Remarkable Japanese Timber Structures

In Japan, wood has been the primary construction material ever since people started living in the country. Some buildings – such as sukiya-style residences – are composed of carefully-shaped members and intricate latticework, while others – such as minka (farmhouses) – us rustic timbers in their natural form. Recently, Japanese architects have been pushing the boundary of the size, as well as the design of timber structures by combining innovative new methods with the country’s ancient carpentry techniques.

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10 Extraordinary Japanese Houses

In the articles exploring unconventional Japanese houses, we look at ten widely published works of residential architecture that radically question the boundaries of conventional living. Although they can each be termed 'experimental' in some way, we can also gather that architects in Japan are occasionally granted license to design highly personal solutions to meet the needs and whims of their clients, whose lives are shaped by these imaginative creations for years to come. 

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New Approaches to Apartment Living in Japan

In Japan’s dense cities, living in drab, dark apartment buildings, with little amenity space is often the only affordable option. We’ve collected recent apartment projects by architects who creatively challenge conventional multi-unit housing – or mansions as they are ironically called in Japanese. Many of these designs address the quality of interior living, as well as the homes’ relationship with their surrounding neighbors.

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Visiting Can Lis – Jørn Utzon’s House on Majorca

Report by Yoshiharu Tsukamoto

Architect Yoshiharu Tsukamoto of Atelier Bow-Wow shared with us his experience visiting Jørn Utzon’s Can Lis, a house on Majorca, Spain, which we visited and photographed in 2012. Through the photographs as well as the drawings, sketches, essays, and details, a+u March 2013 Special issue documents the house – originally built in 1972 – after the restoration by Danish architect Lise Juel.

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28th Shinkenchiku Award Finalist 4: White Hut and Tilia Japonica

by Takahashi Maki + Shiokami Daisuke / Takahashi Maki and Associates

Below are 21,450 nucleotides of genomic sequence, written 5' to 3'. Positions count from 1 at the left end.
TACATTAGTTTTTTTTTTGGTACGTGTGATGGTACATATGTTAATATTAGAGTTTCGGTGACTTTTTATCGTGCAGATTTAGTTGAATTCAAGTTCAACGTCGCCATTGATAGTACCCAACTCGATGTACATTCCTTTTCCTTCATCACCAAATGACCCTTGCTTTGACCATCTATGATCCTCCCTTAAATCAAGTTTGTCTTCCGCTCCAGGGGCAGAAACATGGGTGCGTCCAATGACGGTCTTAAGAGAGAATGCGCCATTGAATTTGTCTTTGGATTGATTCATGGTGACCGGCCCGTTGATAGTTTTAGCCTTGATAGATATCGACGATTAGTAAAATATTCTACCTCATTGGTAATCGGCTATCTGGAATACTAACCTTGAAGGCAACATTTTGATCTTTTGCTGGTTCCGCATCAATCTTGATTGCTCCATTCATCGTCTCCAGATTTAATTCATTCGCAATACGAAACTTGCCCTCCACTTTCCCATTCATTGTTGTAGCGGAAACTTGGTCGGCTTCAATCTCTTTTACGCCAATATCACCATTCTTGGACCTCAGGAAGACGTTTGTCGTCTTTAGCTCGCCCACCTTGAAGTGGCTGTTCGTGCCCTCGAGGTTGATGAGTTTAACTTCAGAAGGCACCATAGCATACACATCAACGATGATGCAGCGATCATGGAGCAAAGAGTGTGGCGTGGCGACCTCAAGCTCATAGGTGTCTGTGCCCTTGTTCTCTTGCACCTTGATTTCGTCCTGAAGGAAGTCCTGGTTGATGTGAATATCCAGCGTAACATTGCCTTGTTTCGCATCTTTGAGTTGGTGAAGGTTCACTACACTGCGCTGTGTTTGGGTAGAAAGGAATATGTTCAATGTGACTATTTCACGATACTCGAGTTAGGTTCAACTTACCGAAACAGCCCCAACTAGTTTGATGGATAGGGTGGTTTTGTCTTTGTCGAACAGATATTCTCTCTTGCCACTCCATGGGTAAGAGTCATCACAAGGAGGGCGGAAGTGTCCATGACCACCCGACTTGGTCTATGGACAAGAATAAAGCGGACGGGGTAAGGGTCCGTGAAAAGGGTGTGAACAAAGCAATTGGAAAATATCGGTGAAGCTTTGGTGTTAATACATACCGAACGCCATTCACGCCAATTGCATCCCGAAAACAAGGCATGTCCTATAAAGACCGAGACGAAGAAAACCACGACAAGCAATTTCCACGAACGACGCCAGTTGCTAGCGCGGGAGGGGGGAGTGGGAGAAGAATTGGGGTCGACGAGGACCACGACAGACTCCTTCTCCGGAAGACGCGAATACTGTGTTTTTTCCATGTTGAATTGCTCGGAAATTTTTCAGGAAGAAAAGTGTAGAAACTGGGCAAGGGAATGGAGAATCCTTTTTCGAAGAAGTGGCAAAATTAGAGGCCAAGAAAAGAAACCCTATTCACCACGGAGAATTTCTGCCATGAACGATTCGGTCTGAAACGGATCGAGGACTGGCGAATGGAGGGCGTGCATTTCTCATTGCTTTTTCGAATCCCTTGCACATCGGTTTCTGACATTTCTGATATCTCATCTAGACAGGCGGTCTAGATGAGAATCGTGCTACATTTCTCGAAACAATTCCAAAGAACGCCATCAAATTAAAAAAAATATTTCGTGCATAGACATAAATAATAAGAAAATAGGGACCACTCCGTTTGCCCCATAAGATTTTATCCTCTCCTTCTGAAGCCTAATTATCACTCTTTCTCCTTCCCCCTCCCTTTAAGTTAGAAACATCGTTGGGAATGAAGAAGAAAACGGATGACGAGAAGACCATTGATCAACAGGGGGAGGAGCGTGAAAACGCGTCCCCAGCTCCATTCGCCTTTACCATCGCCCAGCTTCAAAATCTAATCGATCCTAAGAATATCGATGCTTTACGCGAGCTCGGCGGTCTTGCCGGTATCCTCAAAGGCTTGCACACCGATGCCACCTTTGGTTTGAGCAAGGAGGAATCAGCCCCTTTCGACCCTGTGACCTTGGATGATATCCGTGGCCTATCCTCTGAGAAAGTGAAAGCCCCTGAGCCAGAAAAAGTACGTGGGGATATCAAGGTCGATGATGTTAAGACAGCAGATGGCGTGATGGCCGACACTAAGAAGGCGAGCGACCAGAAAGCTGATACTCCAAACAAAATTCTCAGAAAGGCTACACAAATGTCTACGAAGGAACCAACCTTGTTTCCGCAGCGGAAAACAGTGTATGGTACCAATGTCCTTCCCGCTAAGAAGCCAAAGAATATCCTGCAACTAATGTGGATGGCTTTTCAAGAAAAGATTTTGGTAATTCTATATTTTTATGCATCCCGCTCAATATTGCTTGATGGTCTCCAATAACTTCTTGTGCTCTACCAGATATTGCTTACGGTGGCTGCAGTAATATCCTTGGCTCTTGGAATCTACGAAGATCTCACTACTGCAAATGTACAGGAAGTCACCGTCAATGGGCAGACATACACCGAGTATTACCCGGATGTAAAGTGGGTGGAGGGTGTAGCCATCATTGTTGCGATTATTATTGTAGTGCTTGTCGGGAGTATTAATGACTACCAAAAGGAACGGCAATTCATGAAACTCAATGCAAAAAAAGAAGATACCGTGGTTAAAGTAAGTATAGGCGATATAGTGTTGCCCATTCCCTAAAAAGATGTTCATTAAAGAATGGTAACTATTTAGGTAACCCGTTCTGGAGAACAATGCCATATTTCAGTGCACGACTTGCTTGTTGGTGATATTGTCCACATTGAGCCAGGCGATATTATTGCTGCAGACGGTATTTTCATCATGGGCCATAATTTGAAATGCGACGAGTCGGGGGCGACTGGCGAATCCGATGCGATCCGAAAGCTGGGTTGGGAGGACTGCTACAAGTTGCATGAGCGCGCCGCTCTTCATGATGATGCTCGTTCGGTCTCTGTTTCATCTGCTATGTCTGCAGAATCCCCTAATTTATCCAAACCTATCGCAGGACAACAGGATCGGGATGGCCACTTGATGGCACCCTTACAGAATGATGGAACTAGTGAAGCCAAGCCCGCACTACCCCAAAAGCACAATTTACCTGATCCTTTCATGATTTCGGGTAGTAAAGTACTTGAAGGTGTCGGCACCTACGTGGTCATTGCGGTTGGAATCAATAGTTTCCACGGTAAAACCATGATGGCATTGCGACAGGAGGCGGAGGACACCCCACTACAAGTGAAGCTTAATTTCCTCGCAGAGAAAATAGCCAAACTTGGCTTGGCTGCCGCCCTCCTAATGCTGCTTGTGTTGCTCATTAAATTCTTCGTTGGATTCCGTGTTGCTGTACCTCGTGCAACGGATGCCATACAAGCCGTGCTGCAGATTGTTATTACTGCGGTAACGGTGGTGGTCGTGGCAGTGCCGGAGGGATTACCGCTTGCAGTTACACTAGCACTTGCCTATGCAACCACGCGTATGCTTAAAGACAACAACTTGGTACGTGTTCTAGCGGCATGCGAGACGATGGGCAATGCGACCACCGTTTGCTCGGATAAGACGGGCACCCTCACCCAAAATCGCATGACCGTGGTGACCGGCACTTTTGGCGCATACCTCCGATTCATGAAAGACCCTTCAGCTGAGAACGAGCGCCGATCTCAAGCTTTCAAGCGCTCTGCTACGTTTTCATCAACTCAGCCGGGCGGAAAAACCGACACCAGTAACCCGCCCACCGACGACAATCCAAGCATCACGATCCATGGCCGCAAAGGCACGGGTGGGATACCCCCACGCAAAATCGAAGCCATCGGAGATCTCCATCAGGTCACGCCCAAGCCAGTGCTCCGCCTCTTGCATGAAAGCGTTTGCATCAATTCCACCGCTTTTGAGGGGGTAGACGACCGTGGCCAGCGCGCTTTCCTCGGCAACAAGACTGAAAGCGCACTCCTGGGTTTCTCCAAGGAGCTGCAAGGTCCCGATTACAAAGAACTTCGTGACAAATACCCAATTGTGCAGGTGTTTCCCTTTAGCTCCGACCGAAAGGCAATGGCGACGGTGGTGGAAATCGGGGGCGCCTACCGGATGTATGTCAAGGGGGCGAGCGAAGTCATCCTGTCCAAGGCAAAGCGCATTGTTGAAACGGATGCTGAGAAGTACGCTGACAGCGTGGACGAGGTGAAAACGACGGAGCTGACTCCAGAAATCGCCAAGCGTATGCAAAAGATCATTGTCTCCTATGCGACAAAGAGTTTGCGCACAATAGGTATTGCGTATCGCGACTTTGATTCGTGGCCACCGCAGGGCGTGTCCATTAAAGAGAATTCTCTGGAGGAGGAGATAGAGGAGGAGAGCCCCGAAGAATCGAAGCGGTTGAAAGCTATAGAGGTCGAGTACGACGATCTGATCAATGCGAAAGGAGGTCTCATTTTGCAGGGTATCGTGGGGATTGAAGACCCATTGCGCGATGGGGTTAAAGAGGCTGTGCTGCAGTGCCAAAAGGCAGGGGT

Japanese architects often have to come up with innovative ways to create a feeling of unique spatial quality within the small spaces they have to work with. Case in point: the fourth of our featured 2011 Shinkenchiku Award finalists. White Hut and Tilia Japonica by Takahashi Maki and Shiokami Daisuke is occupies mere 21 m2 (226 ft2) footprint.

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“Home for All” for Rikuzentakata

by Toyo Ito & Associates Architects + Office of Kumiko Inui + Sou Fujimoto Architects + Akihisa Hirata Architecture Office

“Architecture. Possible here?” was a theme Toyo Ito had in mind even before he was appointed as the commissioner for the Japan’s Golden Lion-winning Pavilion at the 2012 Venice Biennale’s Architecture Exhibition. After the devastating earthquake and tsunami disaster on March 11 in 2011, some Japanese architects realized how much their work depended on technology and economic resource, but took for granted the natural environment which could, in a matter of a few hours, wipe out the man-made environment. Mr. Ito worked with younger architects – Kumiko Inui, Sou Fujimoto, and Akihisa Hirata – for about ten months, asking them and himself the above question. After making 200 models, holding weekly discussions at Mr. Ito’s office, and visits to the tsunami-hit city, the community house “Home for All” is currently under construction in Rikuzentakata, Iwate Prefecture.

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The Art of the Japanese Bath

Taking a bath after a day of work is an important ritual for relaxation in Japan. For many clients, the bathroom – usually in a separate wet room from the toilet – is one of the most important rooms in the house. Although they look traditional, most contain automated controls to fill and reheat the water in the bath. Some prefer to have an open view of the surrounding nature while others enjoy the calm of solitary spaces filled with indirect light. We bring you a selection of some of our favorite Japanese bathrooms. 

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